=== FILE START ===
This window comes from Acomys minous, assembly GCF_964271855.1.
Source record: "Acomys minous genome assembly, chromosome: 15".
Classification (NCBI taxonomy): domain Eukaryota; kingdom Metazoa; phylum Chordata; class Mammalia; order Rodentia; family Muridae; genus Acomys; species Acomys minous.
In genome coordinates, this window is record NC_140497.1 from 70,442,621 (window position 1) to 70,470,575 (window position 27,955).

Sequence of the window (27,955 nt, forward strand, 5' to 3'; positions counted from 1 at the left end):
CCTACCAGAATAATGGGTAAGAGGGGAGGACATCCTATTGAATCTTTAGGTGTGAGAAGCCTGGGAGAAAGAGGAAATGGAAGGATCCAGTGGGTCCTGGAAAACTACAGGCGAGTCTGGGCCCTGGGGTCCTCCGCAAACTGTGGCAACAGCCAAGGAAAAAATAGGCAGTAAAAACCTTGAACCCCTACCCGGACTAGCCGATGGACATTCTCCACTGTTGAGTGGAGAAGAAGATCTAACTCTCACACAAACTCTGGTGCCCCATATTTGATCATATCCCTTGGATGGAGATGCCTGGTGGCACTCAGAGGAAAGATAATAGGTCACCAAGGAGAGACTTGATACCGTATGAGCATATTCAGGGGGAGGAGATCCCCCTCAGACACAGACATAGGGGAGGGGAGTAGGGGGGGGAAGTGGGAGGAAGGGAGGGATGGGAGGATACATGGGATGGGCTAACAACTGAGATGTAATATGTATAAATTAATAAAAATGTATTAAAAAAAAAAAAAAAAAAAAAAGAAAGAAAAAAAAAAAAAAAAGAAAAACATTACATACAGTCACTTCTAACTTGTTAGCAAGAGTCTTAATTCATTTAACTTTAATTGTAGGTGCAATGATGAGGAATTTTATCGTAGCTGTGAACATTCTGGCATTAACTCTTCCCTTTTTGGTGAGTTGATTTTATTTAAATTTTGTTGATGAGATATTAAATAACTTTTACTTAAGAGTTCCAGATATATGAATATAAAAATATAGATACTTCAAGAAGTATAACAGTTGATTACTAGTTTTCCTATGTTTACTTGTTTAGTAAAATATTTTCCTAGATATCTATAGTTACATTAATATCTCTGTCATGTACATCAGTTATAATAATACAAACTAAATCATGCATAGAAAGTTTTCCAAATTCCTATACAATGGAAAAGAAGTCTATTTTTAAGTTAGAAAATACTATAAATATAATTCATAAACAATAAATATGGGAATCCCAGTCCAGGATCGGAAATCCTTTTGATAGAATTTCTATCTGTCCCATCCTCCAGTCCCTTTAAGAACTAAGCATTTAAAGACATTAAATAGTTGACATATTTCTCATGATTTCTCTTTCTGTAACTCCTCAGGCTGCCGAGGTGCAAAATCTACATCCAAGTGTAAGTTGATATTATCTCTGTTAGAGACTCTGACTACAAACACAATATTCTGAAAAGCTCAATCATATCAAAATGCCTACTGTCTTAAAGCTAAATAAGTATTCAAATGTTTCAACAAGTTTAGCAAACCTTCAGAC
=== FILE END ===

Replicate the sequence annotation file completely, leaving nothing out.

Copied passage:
This window comes from Acomys minous, assembly GCF_964271855.1.
Source record: "Acomys minous genome assembly, chromosome: 15".
Classification (NCBI taxonomy): domain Eukaryota; kingdom Metazoa; phylum Chordata; class Mammalia; order Rodentia; family Muridae; genus Acomys; species Acomys minous.
In genome coordinates, this window is record NC_140497.1 from 70,442,621 (window position 1) to 70,470,575 (window position 27,955).

Sequence of the window (27,955 nt, forward strand, 5' to 3'; positions counted from 1 at the left end):
CCTACCAGAATAATGGGTAAGAGGGGAGGACATCCTATTGAATCTTTAGGTGTGAGAAGCCTGGGAGAAAGAGGAAATGGAAGGATCCAGTGGGTCCTGGAAAACTACAGGCGAGTCTGGGCCCTGGGGTCCTCCGCAAACTGTGGCAACAGCCAAGGAAAAAATAGGCAGTAAAAACCTTGAACCCCTACCCGGACTAGCCGATGGACATTCTCCACTGTTGAGTGGAGAAGAAGATCTAACTCTCACACAAACTCTGGTGCCCCATATTTGATCATATCCCTTGGATGGAGATGCCTGGTGGCACTCAGAGGAAAGATAATAGGTCACCAAGGAGAGACTTGATACCGTATGAGCATATTCAGGGGGAGGAGATCCCCCTCAGACACAGACATAGGGGAGGGGAGTAGGGGGGGGAAGTGGGAGGAAGGGAGGGATGGGAGGATACATGGGATGGGCTAACAACTGAGATGTAATATGTATAAATTAATAAAAATGTATTAAAAAAAAAAAAAAAAAAAAAAGAAAGAAAAAAAAAAAAAAAAGAAAAACATTACATACAGTCACTTCTAACTTGTTAGCAAGAGTCTTAATTCATTTAACTTTAATTGTAGGTGCAATGATGAGGAATTTTATCGTAGCTGTGAACATTCTGGCATTAACTCTTCCCTTTTTGGTGAGTTGATTTTATTTAAATTTTGTTGATGAGATATTAAATAACTTTTACTTAAGAGTTCCAGATATATGAATATAAAAATATAGATACTTCAAGAAGTATAACAGTTGATTACTAGTTTTCCTATGTTTACTTGTTTAGTAAAATATTTTCCTAGATATCTATAGTTACATTAATATCTCTGTCATGTACATCAGTTATAATAATACAAACTAAATCATGCATAGAAAGTTTTCCAAATTCCTATACAATGGAAAAGAAGTCTATTTTTAAGTTAGAAAATACTATAAATATAATTCATAAACAATAAATATGGGAATCCCAGTCCAGGATCGGAAATCCTTTTGATAGAATTTCTATCTGTCCCATCCTCCAGTCCCTTTAAGAACTAAGCATTTAAAGACATTAAATAGTTGACATATTTCTCATGATTTCTCTTTCTGTAACTCCTCAGGCTGCCGAGGTGCAAAATCTACATCCAAGTGTAAGTTGATATTATCTCTGTTAGAGACTCTGACTACAAACACAATATTCTGAAAAGCTCAATCATATCAAAATGCCTACTGTCTTAAAGCTAAATAAGTATTCAAATGTTTCAACAAGTTTAGCAAACCTTCAGAC